It was only after therapy that my stomach issues slowly dissipated far into the past – to the point that I sometimes forget about the period of 3 to 4 years that I spent feeling nauseated.

I had no idea that anxiety could affect the body to that degree and that badly.

In my worst anxiety times I would pick my fingers so badly to the point that I would have to wear socks on my hands to stop picking. Wearing nail polish never helped as it was another thing for me to pick and peel off of my nails. It would get even worse if it was finals week or if report cards were about to come out.

At my worst point, I couldn’t go into gas stations or convenience stores – my irrational anxiety brain telling me that there would be a shooting or robbery if I went in. You could forget the chances of me going into movie theaters, too. It got so bad that everywhere was dangerous to me – from gas stations to a Subway sandwich shop.  I wanted to be placed near the exits at restaurants so that I could run out the door if something were to happen and at every concert, I went to I had several plans of escape if a threat were to enter.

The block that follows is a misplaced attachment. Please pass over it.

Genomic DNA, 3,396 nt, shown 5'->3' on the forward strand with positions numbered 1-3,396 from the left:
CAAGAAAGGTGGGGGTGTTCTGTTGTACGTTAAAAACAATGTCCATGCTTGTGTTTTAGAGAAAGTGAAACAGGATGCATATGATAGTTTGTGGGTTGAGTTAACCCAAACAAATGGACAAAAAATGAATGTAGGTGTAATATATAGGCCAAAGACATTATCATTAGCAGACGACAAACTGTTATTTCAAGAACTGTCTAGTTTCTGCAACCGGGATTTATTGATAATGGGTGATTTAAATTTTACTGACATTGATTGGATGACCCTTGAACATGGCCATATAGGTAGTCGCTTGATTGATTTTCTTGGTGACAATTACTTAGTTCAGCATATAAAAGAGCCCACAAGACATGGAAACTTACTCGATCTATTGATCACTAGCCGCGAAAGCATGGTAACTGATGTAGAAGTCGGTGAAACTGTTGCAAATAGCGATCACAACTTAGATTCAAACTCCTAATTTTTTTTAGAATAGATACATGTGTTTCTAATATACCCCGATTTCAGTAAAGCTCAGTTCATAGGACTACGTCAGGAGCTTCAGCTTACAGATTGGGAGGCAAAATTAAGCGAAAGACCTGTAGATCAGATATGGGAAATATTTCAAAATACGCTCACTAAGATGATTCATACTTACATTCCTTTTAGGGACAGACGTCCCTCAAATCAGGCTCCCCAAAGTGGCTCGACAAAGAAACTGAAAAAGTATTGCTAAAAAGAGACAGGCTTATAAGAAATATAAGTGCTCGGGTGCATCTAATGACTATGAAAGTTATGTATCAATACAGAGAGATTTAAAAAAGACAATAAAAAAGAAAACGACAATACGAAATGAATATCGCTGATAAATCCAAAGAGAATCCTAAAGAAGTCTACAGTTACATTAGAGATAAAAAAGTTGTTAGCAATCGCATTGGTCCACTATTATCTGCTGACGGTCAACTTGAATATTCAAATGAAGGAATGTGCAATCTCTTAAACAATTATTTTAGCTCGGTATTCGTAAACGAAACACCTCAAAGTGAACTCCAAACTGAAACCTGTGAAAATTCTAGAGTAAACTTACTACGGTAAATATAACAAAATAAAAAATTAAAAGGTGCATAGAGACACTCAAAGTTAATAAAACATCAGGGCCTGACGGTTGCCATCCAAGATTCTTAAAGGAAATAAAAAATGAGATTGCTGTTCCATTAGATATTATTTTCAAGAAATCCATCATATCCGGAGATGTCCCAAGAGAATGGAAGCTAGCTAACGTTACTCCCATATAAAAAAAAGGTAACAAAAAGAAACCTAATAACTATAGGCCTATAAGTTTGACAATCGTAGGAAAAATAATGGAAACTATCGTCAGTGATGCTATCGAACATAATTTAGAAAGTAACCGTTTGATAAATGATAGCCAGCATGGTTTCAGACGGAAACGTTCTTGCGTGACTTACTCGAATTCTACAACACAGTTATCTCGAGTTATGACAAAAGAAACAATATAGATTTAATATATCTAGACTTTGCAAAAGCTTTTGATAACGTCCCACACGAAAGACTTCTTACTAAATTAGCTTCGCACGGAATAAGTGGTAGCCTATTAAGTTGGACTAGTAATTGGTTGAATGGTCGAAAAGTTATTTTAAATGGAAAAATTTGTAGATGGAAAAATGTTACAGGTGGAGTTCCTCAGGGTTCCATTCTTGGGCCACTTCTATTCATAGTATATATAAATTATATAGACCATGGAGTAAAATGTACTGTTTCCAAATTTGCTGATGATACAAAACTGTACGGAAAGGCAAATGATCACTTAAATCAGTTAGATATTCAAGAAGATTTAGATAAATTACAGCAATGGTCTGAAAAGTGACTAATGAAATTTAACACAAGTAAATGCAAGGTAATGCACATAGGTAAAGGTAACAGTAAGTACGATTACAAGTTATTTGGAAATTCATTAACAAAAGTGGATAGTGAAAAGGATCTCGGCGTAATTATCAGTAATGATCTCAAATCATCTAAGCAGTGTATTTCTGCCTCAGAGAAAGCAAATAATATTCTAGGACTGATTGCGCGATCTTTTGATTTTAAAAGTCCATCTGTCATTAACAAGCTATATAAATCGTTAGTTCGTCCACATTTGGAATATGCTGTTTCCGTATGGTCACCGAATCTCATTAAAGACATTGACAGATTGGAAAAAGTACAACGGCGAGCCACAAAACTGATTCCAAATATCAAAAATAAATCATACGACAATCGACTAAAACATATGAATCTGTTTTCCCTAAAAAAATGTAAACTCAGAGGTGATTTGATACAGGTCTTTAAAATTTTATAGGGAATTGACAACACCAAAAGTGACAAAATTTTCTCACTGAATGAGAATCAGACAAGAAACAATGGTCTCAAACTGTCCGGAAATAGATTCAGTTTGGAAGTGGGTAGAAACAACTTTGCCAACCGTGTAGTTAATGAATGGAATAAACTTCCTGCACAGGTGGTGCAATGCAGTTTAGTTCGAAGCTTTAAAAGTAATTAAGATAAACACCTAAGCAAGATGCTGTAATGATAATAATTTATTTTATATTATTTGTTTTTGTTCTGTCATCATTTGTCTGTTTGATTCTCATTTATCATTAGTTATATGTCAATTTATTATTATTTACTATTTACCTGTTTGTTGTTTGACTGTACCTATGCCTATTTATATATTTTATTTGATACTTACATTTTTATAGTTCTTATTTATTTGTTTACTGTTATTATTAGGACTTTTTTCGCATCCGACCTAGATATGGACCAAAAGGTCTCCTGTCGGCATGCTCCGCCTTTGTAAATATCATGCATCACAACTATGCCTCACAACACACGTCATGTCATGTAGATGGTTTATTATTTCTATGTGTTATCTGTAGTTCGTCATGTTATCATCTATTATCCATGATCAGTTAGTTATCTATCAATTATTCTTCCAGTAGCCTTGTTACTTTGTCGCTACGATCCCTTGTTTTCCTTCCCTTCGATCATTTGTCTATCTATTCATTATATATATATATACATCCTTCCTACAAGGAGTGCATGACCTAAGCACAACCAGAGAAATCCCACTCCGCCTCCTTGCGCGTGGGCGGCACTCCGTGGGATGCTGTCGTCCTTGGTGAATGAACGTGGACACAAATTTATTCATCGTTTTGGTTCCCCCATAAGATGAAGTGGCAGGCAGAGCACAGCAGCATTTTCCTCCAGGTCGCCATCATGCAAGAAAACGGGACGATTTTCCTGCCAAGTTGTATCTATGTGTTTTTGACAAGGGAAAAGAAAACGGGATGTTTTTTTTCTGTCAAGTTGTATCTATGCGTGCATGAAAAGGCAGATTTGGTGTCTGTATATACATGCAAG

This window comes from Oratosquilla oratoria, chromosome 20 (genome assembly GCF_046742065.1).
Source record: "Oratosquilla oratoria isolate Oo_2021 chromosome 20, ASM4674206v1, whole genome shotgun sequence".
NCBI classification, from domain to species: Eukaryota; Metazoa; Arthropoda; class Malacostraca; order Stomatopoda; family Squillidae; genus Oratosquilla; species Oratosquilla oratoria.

That was the way my anxiety brain worked. I knew that at every concert I went to that every person got checked by security, their bags were checked, and they were patted down – but my anxiety and fight or flight brains were confused by the amount of fear that I placed into my body. Everybody was a suspect and no place was safe.

This was how I lived for a very long time and still have the tendencies to get “sketched out” in situations that I am not used to.

I for many years struggled – and struggled terribly with anxiety. I wasn’t going out with friends, I was a home body to an unnatural sense,  I was having anxiety attacks weekly, and I was literally making myself sick with anxiety.

I overcame a lot of struggles to get where I am now.